Research

I am a global historian of the 20th century. I am particularly interested in international institutions like the United Nations and transnational organizations campaigning for specific political agendas in a global space. It is important to understand these institutions and the people and discourses operating in these spaces as they became increasingly relevant for shaping global policies. At the same time, I am interested in the relationship between global institutions and nation states, which remained key entities in the 20th century. I analyze how specific resolutions and sets of policies were translated from an international space into the frameworks of nation states. In my research, I combine archival research with digital humanities methods.

Selected research projects

Human Rights and Population Control. The Fight Against Overpopulation as a Humanitarian Mission, 1940–1995 (PhD thesis)
My PhD thesis discusses the global attempts of reducing fertility rates in the context of the perceived threat of overpopulation. It argues that framing population control policies in a language of humanitarianism and human rights was key for their success in a global geopolitical setting that was shaped by decolonization and Cold War conflicts. For the first time, the thesis offers a comprehensive analysis of the humanitarian frameworks employed by population control advocates to advance their agenda within the United Nations and to build global alliances of states. It is based on sources of the United Nations, two NGOs (the Population Council and the International Planned Parenthood Federation) and discusses four country-examples to show how national protagonists advanced domestic policies by referring to global discourses and international resolutions (Ireland, India, USA, Yugoslavia). The thesis touches on wider questions of the role of humanitarianism and human rights for foreign policies, the significance of transnational organizations in setting global agendas, the relationships between international institutions, global discourses and nation states, and the conflicts between individual rights and the role of states as guarantors of public welfare and goods.

Between Activism and Diplomacy. Eleanor Roosevelt and International Human Rights, 1936–1962 (completed 2017)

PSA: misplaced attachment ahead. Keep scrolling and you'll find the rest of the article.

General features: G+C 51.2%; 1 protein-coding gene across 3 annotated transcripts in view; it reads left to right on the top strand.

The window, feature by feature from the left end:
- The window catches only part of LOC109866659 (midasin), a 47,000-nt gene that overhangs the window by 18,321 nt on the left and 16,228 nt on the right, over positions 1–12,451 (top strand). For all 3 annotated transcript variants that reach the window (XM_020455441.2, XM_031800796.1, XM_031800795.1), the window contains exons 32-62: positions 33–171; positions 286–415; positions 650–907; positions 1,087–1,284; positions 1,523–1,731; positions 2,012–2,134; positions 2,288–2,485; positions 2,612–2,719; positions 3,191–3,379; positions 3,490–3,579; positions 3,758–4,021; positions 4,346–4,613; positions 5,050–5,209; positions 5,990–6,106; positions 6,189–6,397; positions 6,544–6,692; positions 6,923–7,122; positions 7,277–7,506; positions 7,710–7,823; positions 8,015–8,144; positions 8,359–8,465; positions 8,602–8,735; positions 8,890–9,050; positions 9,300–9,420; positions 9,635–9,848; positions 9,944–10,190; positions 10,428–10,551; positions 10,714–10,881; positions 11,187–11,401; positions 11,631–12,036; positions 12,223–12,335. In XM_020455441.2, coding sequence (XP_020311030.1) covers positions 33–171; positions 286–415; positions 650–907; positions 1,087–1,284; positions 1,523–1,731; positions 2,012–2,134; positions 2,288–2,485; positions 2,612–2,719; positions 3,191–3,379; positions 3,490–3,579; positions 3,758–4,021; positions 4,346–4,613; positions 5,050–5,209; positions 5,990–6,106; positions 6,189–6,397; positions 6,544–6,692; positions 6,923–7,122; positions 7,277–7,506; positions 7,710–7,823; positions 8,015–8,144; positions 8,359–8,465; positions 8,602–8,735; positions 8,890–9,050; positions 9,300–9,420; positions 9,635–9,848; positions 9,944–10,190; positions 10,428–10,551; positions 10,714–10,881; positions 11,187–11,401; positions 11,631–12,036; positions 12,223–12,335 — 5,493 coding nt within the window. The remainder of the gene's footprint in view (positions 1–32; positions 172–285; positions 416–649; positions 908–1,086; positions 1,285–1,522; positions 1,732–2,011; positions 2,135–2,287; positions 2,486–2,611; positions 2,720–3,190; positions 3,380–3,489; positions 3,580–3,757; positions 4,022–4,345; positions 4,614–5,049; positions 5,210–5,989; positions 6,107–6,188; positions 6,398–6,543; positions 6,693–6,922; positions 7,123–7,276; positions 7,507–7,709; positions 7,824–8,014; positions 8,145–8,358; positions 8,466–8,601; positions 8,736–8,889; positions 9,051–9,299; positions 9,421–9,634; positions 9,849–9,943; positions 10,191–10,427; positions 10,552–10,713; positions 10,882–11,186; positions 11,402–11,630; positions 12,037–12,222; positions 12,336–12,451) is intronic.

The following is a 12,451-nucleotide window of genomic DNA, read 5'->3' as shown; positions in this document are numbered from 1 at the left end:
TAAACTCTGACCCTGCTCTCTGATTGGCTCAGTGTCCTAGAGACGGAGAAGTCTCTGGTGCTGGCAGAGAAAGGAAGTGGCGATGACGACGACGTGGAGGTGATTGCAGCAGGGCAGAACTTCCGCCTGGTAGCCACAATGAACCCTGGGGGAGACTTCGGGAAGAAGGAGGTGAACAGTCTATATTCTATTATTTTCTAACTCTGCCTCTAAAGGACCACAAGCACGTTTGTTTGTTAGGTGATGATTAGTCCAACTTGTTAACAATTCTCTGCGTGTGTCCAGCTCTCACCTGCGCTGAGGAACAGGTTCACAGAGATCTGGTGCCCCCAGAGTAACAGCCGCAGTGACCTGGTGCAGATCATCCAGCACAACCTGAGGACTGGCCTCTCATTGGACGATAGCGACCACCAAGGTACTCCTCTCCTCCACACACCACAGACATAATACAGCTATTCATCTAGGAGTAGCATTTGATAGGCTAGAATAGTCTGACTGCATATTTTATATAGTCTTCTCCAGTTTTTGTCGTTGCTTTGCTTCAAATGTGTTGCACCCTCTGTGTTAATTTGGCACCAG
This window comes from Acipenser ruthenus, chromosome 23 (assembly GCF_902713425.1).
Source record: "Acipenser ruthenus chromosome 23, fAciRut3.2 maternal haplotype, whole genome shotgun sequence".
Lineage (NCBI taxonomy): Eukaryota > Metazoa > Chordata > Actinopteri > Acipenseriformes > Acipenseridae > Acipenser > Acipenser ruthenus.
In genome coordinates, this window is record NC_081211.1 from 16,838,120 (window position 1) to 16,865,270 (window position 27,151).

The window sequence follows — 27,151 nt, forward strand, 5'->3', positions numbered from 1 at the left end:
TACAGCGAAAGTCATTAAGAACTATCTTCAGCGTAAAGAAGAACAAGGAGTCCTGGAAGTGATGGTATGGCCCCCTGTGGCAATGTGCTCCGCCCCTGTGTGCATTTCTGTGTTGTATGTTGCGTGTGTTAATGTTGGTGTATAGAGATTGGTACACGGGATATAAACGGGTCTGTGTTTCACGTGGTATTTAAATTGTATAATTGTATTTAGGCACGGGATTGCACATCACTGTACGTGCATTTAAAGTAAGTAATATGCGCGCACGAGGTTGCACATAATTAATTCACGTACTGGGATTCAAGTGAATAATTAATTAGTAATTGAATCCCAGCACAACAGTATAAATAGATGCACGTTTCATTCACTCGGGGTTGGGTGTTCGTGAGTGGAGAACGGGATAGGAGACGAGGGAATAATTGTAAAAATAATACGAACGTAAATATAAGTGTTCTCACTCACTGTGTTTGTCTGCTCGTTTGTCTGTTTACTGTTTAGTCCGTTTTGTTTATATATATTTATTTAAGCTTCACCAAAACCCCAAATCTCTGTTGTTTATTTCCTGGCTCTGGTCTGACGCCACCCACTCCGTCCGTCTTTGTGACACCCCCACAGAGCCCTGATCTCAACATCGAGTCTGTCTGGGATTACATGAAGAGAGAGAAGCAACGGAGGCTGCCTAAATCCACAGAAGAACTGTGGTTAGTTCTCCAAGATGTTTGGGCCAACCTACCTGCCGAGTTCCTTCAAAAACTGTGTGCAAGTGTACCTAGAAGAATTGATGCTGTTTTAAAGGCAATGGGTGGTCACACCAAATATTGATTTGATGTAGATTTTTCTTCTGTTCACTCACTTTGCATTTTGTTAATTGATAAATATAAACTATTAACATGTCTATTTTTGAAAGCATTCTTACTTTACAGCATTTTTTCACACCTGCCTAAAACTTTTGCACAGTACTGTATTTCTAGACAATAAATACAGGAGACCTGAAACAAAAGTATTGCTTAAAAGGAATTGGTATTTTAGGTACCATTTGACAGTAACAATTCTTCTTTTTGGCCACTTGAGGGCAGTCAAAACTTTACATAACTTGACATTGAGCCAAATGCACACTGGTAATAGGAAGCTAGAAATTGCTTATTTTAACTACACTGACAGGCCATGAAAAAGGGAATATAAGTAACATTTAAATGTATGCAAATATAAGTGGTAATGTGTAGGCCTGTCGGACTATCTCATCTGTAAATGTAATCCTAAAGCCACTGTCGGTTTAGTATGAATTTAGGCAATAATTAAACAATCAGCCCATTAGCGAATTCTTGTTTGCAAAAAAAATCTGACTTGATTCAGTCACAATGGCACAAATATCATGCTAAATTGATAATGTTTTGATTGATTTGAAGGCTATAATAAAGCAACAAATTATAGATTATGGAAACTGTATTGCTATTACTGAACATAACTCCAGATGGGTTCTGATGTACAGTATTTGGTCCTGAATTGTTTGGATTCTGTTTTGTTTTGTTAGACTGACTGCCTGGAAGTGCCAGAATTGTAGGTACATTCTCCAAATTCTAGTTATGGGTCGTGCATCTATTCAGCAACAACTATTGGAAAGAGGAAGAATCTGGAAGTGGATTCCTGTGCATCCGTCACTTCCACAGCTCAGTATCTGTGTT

Eleanor Roosevelt was the first chairman of the United Nations Human Rights Commission, serving from 1946 to 1953. In this research project, I discuss her role for international human rights debates by analyzing her newspaper columns written between 1936 and 1962. The 7,996 columns were analyzed by using methods of digital text analysis. Further, I selected a total of about 2,000 columns for close reading. I show that Roosevelts positions on contested questions of international human rights policies in the 1940s and 1950s reflected US State Department priorities. She argued in favor of the non-binding character of the Universal Declaration of Human Rights, and defended US policies against critiques from the Soviet Union. Further, in contrast to the UN Commission on the Status of Women, she remained sceptical of defining specific human rights for women.

Simultaneity of Inclusion and Exclusion: Homosexualities between Prosecution and Normalization in Austria in 1971 (together with Barbara Kraml, completed 2016)
In Austria, sexual acts between people of the same gender were illegal until 1971. Although a parliamentary majority was in favor of decriminalization from the mid 1960s onwards, criminal courts still prosecuted homosexual men and women up to the day the legislation was passed. In this research project, we argue that decriminalization reflected a process of normalization of homosexualities. While this meant legalisation of the sexual act itself, other practices were outlawed, like “advertising” homosexuality or campaigning for LGBT issues. Further, we analyzed court cases from the Viennese Criminal Court in 1971 to understand why police brought the sexual behaviour of 106 men and women to the attention of the prosecution.